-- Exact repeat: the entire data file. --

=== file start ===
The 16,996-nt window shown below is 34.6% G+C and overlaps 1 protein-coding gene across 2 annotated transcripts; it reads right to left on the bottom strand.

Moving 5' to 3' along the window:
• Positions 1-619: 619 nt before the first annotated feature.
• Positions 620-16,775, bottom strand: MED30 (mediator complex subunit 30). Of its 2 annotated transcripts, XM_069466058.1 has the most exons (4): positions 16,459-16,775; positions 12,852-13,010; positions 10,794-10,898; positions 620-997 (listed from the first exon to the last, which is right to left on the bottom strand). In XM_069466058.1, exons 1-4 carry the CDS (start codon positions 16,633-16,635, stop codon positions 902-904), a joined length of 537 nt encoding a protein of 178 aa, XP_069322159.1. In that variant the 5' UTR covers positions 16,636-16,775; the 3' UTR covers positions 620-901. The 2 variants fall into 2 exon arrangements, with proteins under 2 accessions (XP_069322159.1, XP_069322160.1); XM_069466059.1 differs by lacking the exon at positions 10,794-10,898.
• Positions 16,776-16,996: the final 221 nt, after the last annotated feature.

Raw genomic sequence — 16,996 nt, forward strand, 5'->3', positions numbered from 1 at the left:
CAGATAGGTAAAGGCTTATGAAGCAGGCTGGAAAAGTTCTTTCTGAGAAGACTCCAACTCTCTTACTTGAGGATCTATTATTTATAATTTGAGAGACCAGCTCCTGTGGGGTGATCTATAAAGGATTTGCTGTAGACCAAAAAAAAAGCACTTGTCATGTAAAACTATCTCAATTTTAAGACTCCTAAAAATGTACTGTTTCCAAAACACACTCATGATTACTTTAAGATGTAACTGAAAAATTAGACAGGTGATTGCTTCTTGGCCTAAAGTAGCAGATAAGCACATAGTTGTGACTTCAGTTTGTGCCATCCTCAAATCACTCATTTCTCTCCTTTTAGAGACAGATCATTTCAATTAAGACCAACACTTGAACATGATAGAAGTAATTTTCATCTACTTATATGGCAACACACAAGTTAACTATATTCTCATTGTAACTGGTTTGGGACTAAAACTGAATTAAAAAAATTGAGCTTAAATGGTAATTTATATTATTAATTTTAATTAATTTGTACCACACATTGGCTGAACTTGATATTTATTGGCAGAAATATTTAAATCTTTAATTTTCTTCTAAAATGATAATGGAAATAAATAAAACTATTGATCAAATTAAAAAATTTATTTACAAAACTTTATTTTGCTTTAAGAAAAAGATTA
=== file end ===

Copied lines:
The 16,996-nt window shown below is 34.6% G+C and overlaps 1 protein-coding gene across 2 annotated transcripts; it reads right to left on the bottom strand.

Moving 5' to 3' along the window:
• Positions 1-619: 619 nt before the first annotated feature.
• Positions 620-16,775, bottom strand: MED30 (mediator complex subunit 30). Of its 2 annotated transcripts, XM_069466058.1 has the most exons (4): positions 16,459-16,775; positions 12,852-13,010; positions 10,794-10,898; positions 620-997 (listed from the first exon to the last, which is right to left on the bottom strand). In XM_069466058.1, exons 1-4 carry the CDS (start codon positions 16,633-16,635, stop codon positions 902-904), a joined length of 537 nt encoding a protein of 178 aa, XP_069322159.1. In that variant the 5' UTR covers positions 16,636-16,775; the 3' UTR covers positions 620-901. The 2 variants fall into 2 exon arrangements, with proteins under 2 accessions (XP_069322159.1, XP_069322160.1); XM_069466059.1 differs by lacking the exon at positions 10,794-10,898.
• Positions 16,776-16,996: the final 221 nt, after the last annotated feature.

Raw genomic sequence — 16,996 nt, forward strand, 5'->3', positions numbered from 1 at the left:
CAGATAGGTAAAGGCTTATGAAGCAGGCTGGAAAAGTTCTTTCTGAGAAGACTCCAACTCTCTTACTTGAGGATCTATTATTTATAATTTGAGAGACCAGCTCCTGTGGGGTGATCTATAAAGGATTTGCTGTAGACCAAAAAAAAAGCACTTGTCATGTAAAACTATCTCAATTTTAAGACTCCTAAAAATGTACTGTTTCCAAAACACACTCATGATTACTTTAAGATGTAACTGAAAAATTAGACAGGTGATTGCTTCTTGGCCTAAAGTAGCAGATAAGCACATAGTTGTGACTTCAGTTTGTGCCATCCTCAAATCACTCATTTCTCTCCTTTTAGAGACAGATCATTTCAATTAAGACCAACACTTGAACATGATAGAAGTAATTTTCATCTACTTATATGGCAACACACAAGTTAACTATATTCTCATTGTAACTGGTTTGGGACTAAAACTGAATTAAAAAAATTGAGCTTAAATGGTAATTTATATTATTAATTTTAATTAATTTGTACCACACATTGGCTGAACTTGATATTTATTGGCAGAAATATTTAAATCTTTAATTTTCTTCTAAAATGATAATGGAAATAAATAAAACTATTGATCAAATTAAAAAATTTATTTACAAAACTTTATTTTGCTTTAAGAAAAAGATTA